Yesterday, as Part 1 of this post, I looked at the accomplishment that was Michael Pineda‘s 2010 season in the minor leagues — an accomplishment, specifically, for his ability to limit walks while simultanously throwing a fastball with excellent velocity.
As was noted in that piece, no other starter with 50-plus innings in either Double- or Triple-A (again, in 2010) was able to sit at around 95 mph with his fastball while also walking fewer than 7.0% of batters faced. Pineda, in fact, accomplished this feat at both Double- and Triple-A, walking 5.4% of opposing batters in 77.0 innings at Double-A West Tenn and then 6.5% of opposing batters in 62.1 innings at Triple-A Tacoma.
In this post, I’ll be looking at which players performed similarly in the high minors last season to how Pineda did in 2010.
Before proceeding, however, allow me to acknowledge something I didn’t yesterday — which is that the 7.0% walk threshold isn’t a particularly meaingful one. Among the starters with over 50 innings pitched at Double- and Triple-A in 2010, the average walk rate was a little over 8%; the standard deviation, a little over 2%. Which is to say, those pitchers who walked 7.0% or fewer batters are about a half a standard deviation or greater above the league average — meaning that they finished in about the top-third of the entire starting-pitching population. Basically, I needed to create a cutoff that wasn’t so low as to isolate only one or two players, but low enough that it meant something. So the resulting threshold was 7.0%. There might be a pitcher who throws 110 mph but walked 7.1% of the batters he faced last year. He wasn’t included in this study. He’s still probably gonna be good at baseball, though.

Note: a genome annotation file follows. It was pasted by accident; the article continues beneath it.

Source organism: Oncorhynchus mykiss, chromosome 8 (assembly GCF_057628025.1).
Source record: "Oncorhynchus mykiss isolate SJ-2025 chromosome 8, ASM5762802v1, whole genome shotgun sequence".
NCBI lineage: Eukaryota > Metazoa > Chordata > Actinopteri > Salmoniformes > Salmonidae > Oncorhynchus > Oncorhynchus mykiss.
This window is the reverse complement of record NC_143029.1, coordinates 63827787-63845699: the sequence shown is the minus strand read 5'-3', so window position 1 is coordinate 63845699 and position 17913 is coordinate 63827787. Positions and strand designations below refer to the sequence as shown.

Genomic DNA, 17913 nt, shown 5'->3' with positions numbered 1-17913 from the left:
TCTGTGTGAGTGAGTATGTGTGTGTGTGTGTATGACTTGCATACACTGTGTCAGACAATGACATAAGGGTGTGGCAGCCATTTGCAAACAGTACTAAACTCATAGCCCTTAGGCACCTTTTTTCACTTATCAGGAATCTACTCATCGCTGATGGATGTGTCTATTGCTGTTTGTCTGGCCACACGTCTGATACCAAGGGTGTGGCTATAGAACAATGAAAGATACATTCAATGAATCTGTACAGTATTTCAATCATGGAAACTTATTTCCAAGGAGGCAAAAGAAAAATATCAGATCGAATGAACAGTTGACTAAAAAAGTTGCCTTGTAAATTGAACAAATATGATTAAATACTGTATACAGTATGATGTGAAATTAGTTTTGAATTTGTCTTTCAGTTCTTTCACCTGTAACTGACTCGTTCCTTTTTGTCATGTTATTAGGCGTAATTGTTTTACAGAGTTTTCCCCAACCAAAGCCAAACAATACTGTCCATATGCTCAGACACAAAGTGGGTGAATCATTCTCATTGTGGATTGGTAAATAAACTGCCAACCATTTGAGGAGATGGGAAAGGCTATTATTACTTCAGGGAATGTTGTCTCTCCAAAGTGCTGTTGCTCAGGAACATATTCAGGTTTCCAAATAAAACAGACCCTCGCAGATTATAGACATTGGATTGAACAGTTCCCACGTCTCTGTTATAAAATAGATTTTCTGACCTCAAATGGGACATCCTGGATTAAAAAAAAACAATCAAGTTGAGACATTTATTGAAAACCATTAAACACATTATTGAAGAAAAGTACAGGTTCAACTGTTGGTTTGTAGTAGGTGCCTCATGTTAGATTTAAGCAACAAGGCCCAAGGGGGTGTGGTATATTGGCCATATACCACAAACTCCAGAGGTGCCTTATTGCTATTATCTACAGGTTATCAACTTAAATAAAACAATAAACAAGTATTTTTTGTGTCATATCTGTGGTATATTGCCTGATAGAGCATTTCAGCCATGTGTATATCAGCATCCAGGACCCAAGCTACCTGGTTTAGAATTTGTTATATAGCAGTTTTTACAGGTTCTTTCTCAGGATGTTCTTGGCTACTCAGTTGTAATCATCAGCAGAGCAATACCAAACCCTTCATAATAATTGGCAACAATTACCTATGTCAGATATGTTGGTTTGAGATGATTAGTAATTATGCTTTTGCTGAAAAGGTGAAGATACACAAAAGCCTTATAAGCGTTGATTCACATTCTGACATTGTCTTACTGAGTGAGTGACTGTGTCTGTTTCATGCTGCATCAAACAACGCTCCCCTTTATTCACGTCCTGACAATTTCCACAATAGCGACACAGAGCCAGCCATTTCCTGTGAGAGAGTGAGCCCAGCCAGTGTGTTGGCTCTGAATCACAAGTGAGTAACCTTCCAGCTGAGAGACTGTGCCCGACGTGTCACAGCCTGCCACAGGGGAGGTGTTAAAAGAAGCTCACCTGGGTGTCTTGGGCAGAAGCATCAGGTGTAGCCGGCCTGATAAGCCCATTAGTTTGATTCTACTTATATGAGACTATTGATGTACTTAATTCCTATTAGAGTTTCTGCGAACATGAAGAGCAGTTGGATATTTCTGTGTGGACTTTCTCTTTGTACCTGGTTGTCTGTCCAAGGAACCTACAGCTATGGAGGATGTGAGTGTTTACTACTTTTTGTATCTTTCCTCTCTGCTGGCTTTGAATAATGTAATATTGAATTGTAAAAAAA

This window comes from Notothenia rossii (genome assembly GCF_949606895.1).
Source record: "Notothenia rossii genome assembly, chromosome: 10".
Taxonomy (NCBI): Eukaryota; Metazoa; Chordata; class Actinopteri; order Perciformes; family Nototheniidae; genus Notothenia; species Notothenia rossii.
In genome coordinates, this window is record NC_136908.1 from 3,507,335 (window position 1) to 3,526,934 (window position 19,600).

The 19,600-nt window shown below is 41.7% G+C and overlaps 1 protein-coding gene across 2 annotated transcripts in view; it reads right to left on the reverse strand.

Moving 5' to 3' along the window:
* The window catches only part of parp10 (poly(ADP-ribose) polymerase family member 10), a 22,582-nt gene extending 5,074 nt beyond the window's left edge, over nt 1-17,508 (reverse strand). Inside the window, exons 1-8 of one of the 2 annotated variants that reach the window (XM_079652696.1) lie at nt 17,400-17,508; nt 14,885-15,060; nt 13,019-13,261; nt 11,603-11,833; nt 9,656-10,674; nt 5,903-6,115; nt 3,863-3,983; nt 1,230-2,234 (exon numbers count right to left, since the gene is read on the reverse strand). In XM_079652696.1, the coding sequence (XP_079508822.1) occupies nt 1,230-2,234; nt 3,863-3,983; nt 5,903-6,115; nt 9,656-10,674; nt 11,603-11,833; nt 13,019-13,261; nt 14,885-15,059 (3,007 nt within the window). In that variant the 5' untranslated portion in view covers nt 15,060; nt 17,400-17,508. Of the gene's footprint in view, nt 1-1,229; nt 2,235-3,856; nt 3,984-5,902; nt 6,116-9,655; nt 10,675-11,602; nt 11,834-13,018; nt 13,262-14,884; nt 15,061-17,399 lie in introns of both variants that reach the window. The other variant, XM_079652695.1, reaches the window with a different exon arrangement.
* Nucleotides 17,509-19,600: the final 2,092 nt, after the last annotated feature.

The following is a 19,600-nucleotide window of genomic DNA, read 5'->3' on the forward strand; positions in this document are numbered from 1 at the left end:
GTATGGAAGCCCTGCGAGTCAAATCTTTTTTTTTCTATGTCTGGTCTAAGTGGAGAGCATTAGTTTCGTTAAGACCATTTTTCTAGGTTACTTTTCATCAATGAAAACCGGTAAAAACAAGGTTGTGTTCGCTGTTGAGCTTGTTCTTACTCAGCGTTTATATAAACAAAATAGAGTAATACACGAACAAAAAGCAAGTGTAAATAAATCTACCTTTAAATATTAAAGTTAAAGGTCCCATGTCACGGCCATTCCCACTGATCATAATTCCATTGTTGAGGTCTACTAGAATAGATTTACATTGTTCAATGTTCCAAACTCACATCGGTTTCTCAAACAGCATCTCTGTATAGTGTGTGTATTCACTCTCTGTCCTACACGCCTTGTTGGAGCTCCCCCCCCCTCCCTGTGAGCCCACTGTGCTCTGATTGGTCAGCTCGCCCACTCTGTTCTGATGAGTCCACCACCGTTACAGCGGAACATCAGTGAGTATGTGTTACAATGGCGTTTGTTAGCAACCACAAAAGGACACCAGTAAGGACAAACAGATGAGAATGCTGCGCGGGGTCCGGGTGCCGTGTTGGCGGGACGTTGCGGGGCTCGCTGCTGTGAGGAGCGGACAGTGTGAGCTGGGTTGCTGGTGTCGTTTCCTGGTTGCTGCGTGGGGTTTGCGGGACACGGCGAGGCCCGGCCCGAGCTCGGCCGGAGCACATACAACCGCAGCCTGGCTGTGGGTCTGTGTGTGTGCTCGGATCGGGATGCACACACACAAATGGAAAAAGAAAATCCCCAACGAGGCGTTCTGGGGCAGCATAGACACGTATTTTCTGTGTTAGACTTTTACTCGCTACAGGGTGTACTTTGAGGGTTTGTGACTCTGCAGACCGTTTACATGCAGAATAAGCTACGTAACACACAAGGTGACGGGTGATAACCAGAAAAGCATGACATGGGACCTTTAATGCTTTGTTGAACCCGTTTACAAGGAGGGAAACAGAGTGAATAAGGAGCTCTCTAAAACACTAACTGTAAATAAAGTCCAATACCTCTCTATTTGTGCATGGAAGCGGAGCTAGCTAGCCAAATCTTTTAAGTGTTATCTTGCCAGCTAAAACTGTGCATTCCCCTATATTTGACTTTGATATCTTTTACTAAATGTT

I omitted another relatively obvious, but still entirely relevant, point yesterday, as well — namely, that throwing the ball at a high velocity while also not walking people is of great benefit to a pitcher’s capacity for preventing runs. Major-league data illustrates this nicely.
Consider: between 2002 and ’11 there are 1708 player seasons for starters who threw 50 innings or more. The average xFIP for those pitchers was 4.35. For the 612 of those pitchers who also walked 7.0% or fewer batters, their collective xFIP was 4.06. (This, of course, makes sense, as walks are one of the variables in the equation for xFIP. Still, it bears out that pitchers aren’t collectively compensating for higher walk rates with even higher strikeout or ground-ball rates.)
Among those pitchers who walked 7.0% or fewer batters, the benefit of velocity is obvious. Consder the following table, which groups those pitchers in buckets by fastball velocity. The # sign is the number of player seasons, 2002-11, in that particular bucket; the xFIP is the average xFIP of all the player seasons in that bucket.